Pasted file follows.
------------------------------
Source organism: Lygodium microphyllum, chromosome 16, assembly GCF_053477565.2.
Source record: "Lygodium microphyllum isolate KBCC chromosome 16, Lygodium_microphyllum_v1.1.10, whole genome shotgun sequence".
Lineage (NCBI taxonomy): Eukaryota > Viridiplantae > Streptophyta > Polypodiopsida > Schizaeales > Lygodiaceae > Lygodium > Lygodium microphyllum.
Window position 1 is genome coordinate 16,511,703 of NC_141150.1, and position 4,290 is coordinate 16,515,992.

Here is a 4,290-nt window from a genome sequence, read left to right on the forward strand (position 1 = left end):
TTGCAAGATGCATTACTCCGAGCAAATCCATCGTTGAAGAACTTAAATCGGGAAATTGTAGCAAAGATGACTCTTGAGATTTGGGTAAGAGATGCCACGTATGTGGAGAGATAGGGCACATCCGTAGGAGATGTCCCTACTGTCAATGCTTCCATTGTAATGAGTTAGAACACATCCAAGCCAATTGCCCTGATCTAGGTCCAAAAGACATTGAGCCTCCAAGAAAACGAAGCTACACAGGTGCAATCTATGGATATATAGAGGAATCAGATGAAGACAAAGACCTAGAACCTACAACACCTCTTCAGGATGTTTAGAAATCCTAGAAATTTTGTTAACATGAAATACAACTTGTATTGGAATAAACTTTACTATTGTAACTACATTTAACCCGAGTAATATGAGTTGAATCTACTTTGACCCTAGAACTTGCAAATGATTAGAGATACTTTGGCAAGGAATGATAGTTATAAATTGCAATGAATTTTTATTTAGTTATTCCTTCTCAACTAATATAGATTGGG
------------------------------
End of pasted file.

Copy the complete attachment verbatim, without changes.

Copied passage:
Source organism: Lygodium microphyllum, chromosome 16, assembly GCF_053477565.2.
Source record: "Lygodium microphyllum isolate KBCC chromosome 16, Lygodium_microphyllum_v1.1.10, whole genome shotgun sequence".
Lineage (NCBI taxonomy): Eukaryota > Viridiplantae > Streptophyta > Polypodiopsida > Schizaeales > Lygodiaceae > Lygodium > Lygodium microphyllum.
Window position 1 is genome coordinate 16,511,703 of NC_141150.1, and position 4,290 is coordinate 16,515,992.

Here is a 4,290-nt window from a genome sequence, read left to right on the forward strand (position 1 = left end):
TTGCAAGATGCATTACTCCGAGCAAATCCATCGTTGAAGAACTTAAATCGGGAAATTGTAGCAAAGATGACTCTTGAGATTTGGGTAAGAGATGCCACGTATGTGGAGAGATAGGGCACATCCGTAGGAGATGTCCCTACTGTCAATGCTTCCATTGTAATGAGTTAGAACACATCCAAGCCAATTGCCCTGATCTAGGTCCAAAAGACATTGAGCCTCCAAGAAAACGAAGCTACACAGGTGCAATCTATGGATATATAGAGGAATCAGATGAAGACAAAGACCTAGAACCTACAACACCTCTTCAGGATGTTTAGAAATCCTAGAAATTTTGTTAACATGAAATACAACTTGTATTGGAATAAACTTTACTATTGTAACTACATTTAACCCGAGTAATATGAGTTGAATCTACTTTGACCCTAGAACTTGCAAATGATTAGAGATACTTTGGCAAGGAATGATAGTTATAAATTGCAATGAATTTTTATTTAGTTATTCCTTCTCAACTAATATAGATTGGG